Nepal was widely praised by international media and community for making the 2021 census inclusive by adding an option of ‘others’ beyond the two genders (male and female) to count the queer population.
The second form—with 55 questions—used for the second phase of the census doesn’t have the option ‘others.’
While the category of ‘others’ itself was considered discriminatory by Nepal’s queer population as it took away their right to self-determine their gender identity and sexual orientation, the exclusion of ‘others’ in the main questionnaire of the census is a heavy compromise that queer activists had to make in the face of lack of resources and international acceptance of the national census.
The 2021 census comprises three separate questionnaires: House and Household Listing, the main questionnaire, and the Community Questionnaire.
The first phase of the census called the House and Household Listing took place from September 15 to October 4.
International standards, budgeting concerns, lack of extensive knowledge and vocabulary, and Nepal’s social acceptance of the queer community played a crucial role in such exclusion, according to the stakeholders.
“After a series of meetings with various organisations, we decided not to include the gender category of ‘others’ in form II. Firstly, individuals who do not identify within the gender binary of male and female are hesitant to speak openly about their gender identities,” says Regmi.
“Given that many people weren’t comfortable disclosing their gender identities, and the discourse on gender is still evolving and many people in Nepal are completely unaware or ignorant about it, it affects the data collection for queer population,” says Sharu Joshi Shrestha, a gender activist who has led several UN programmes.
“Queer populations are considered hard-to-reach populations. And according to international standards, manuals provided by the United Nations Statistics Division (UNSD), we face constraints while collecting data on their population in the census, especially,” Regmi said.
Stakeholders also said they faced various complications in designing the questionnaires. “While it was important to include ‘others’ in the second form, and not just the first, we ran into various complications. For example, marriage among same-sex couples or queer folks hasn’t been recognized legally yet, and we don’t have the vocabulary to identify their marriage, or data on pregnancy, or divorces,” says Shrestha.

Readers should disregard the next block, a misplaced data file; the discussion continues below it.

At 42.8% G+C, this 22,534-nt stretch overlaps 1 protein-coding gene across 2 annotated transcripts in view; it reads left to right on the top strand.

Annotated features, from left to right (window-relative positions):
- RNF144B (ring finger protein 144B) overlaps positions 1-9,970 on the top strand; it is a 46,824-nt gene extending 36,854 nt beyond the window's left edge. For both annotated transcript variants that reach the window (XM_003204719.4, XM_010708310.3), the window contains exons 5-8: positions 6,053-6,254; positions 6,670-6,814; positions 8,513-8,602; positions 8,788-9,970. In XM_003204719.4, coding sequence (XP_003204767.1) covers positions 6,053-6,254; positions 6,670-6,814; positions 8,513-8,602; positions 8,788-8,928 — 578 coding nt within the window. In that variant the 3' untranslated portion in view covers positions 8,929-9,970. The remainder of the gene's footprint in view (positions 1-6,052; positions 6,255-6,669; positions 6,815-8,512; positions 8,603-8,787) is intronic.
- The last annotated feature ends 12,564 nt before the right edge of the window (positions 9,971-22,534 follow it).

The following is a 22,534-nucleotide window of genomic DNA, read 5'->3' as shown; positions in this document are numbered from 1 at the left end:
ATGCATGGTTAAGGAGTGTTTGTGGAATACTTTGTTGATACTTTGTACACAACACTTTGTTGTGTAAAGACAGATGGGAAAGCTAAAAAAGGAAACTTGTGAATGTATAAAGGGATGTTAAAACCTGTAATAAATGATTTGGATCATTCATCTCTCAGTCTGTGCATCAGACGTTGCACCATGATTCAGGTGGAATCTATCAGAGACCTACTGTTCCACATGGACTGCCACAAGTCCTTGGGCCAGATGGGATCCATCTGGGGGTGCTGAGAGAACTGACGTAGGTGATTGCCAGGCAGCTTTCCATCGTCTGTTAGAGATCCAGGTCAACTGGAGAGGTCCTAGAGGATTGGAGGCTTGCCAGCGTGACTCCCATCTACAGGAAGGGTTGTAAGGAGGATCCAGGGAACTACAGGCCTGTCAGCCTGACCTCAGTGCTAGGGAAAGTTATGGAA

Shrestha has been involved with three national censuses and is actively involved with the National Census 2021.
“I, as a bisexual woman want to identify myself, not just as a woman but based on my sexual orientation. However, I am not able to do that,” KC told the Post over the phone.
Nonetheless, activists especially have always questioned the accuracy of Nepal’s decennial data, which the government and non-governmental organisations rely on to distribute economic, social, and political resources.
“We were included in various levels of training as well. The CBS invited us and gave us the space to conduct our own workshops and training. They welcomed us to submit manuals and booklets to include in the training materials as well,” said KC, who has been advocating for queer rights for seven years now.
“Queer-led organizations provided plenty of materials after the training to sensitize the master trainers – who in turn train census officers, supervisors, and enumerators – on issues of gender and sexuality. Queer community members were themselves present during the training,” says Shrestha, who is also a board member at Nepal Policy Institute, an international public policy think-tank.
The CBS has proposed a different focus survey for the queer community in Nepal addressing the wide spectrum of gender identities and sexual orientation after the national census. However, the dates of the survey haven’t been released yet.
While activists acknowledge that the survey will not cover grounds as extensively as the national census, they are hopeful that the breakdown of the gender spectrum in the survey will provide them with reliable data to advocate for their issues in the future.
Aakriti Gimire is a reporter at The Kathmandu Post covering social affairs.